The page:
I allowed plenty of time for the journey, and arrived an hour early, finding a car park right next to the venue. Plenty of time to have a look round the town. There were plenty of boards so I learned something of the history of the town and ended up at the castle. unfortunately I didn’t have time to visit but wandered round the Castle Grounds where there was an Anglo-Saxon encampment and the display of a colourful Aetheflaed mosaic.

Aethelfest Mosaic

Entrance to Tamworth Castle and floral Anglo-Saxon warrior

The Castle was Norman but Tamworth was important long before, as the capital of Mercia, home of King Penda and King Offa. It was sacked by the Danes in 874 and rebuilt  and fortified by Aethelflaed in 913. I would have liked to have spent more time exploring but I had to get back for the main attraction.

After an introduction by Dr Sara Read, the speaker was Annie Whitehead. Annie has written several books, one, “Alvar the Kingmaker”, actually includes a character I have written about – although from a vastly different viewpoint. Today she was talking about Aethelflaed, whose life she has written about in “To be a Queen”. She told us about Aethelflaed and how little information there is actually is about her. Was it because she was a successful woman in a man’s would, or was it for political reasons? The Kings of Wessex were eager to take over Mercia and when Aethelflaed died, leaving only a daughter to succeed her, she was quickly “rescued” by Aethflaed’s brother, King Edward and never seen again.

Annie has cleverly taken what is known and woven it into a plausible story, interpreting the facts to fit what might be what happened. I recommend her latest book “Cometh the Hour” about King Penda, an interesting view of a king who is usually the antagonist in other books set in this earlier, 7th century, period. It provides an explanation of the burial of the Staffordshire Hoard. Annie also has a non-fiction book coming out in September, “Mercia: The Rise and Fall of a Kingdom“. I look forward to reading it.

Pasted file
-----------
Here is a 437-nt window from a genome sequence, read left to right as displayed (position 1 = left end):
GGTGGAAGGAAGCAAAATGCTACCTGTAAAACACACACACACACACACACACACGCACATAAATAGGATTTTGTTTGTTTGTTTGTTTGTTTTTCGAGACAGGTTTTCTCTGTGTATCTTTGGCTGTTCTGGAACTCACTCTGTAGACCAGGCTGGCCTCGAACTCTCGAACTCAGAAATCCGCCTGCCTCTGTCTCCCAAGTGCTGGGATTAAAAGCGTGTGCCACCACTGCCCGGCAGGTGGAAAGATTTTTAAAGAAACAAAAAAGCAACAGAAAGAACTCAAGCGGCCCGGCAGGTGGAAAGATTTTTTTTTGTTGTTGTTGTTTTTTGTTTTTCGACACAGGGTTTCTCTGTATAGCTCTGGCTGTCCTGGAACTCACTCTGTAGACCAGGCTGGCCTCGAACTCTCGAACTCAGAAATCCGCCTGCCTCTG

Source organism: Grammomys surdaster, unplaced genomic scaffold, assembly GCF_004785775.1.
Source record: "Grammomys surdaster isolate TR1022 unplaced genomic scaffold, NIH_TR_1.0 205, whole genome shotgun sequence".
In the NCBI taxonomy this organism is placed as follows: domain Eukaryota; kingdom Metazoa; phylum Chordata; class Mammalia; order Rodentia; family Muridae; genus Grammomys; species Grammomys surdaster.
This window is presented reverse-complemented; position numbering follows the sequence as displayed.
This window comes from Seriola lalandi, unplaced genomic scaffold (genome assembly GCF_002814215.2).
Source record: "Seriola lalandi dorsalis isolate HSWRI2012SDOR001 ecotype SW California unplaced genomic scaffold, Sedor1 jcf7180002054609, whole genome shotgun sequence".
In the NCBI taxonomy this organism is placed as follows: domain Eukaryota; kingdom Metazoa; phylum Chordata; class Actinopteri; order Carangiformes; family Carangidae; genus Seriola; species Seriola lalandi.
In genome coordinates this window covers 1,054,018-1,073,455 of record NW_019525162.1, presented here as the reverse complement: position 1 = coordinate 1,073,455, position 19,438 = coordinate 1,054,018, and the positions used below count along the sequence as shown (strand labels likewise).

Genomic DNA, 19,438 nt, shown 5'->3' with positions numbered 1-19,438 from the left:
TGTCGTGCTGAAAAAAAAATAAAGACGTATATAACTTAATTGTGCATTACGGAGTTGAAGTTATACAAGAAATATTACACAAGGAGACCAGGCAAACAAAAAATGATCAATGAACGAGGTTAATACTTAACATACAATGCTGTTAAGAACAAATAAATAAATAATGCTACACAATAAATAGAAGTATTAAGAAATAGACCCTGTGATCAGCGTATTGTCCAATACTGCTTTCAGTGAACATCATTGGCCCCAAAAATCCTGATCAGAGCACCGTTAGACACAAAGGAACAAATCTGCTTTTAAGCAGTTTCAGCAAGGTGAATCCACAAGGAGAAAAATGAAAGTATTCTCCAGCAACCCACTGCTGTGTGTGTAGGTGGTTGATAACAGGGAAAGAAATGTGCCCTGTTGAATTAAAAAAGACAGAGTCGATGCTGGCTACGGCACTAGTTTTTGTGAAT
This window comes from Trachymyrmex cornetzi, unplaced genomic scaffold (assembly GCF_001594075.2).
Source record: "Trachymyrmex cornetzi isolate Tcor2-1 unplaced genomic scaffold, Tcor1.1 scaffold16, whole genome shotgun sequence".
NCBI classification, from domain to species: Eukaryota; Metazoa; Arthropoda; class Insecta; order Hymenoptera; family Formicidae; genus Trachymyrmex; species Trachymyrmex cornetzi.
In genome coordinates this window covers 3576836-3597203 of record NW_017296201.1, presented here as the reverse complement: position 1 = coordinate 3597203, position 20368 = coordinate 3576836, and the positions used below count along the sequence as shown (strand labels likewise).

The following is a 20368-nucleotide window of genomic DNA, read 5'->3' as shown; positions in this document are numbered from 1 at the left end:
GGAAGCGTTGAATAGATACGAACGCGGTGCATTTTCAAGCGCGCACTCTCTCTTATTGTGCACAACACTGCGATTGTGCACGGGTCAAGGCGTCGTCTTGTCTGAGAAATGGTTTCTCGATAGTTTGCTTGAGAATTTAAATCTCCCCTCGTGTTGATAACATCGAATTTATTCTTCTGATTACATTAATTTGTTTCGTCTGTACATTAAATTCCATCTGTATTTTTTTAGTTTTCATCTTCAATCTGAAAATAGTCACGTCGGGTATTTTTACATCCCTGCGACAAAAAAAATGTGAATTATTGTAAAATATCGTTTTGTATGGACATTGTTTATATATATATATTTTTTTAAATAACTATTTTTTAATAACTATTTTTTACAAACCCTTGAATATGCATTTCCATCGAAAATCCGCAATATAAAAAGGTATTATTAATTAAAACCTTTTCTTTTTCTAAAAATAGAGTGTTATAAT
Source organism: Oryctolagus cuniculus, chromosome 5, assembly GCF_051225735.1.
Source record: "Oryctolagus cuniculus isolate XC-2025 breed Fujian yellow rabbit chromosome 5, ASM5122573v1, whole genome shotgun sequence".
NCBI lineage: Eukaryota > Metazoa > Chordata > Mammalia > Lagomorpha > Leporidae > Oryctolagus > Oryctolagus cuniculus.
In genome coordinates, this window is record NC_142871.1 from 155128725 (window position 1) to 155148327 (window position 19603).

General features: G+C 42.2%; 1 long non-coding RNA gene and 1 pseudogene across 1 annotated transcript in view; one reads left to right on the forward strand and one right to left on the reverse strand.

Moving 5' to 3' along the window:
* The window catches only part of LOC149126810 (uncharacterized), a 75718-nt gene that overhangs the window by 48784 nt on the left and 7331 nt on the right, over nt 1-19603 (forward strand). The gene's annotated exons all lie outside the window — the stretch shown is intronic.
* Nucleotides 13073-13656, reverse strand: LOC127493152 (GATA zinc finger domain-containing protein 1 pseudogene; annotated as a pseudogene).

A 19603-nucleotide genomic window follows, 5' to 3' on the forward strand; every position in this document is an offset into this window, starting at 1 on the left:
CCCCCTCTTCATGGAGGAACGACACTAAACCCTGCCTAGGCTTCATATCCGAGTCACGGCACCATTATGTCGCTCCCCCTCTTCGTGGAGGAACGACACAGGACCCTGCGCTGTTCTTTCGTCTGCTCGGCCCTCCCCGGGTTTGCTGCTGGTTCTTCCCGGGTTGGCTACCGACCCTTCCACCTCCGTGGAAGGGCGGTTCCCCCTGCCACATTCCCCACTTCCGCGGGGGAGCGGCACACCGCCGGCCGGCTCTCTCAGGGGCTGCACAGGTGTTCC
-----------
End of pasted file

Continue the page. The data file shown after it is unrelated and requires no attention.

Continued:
The second speaker was treading on dangerous ground. Marianne Whiting is a Viking – or perhaps I should say a writer about Vikings. Born in Sweden, she was captured by a local while on a course at Birmingham University and has been held hostage ever since. She explained how the Vikings were not (just) the rapists and pillagers we know and love, but traders, merchants and innocent settlers. She described the difficulties of writing about writing in a time when beliefs and customs were very different from today. Should she leave out descriptions of animal sacrifice that might shock the modern reader? She doesn’t and her books, the Shieldmaiden Viking Trilogy are all the better for it. We are immersed in ordinary farming life of settlers in the English Lake District. Sigrid Kveldulfsdaughter is a shieldmaiden. She fights for her land, her family and her honour. Politics intervene, her uncle is Eirik Haraldson (Bloodaxe) sometime King of Jorvik over the period of the books. I had read the first two, “Shieldmaiden” and “To Save a Kingdom” and was particularly interested to buy the third “Honour is All” as it deals with the same period, and some of the same characters, that I am struggling with. I have read and finished it (which is why I didn’t write this blog yesterday) and it was everything I wished for, with a wonderful ending.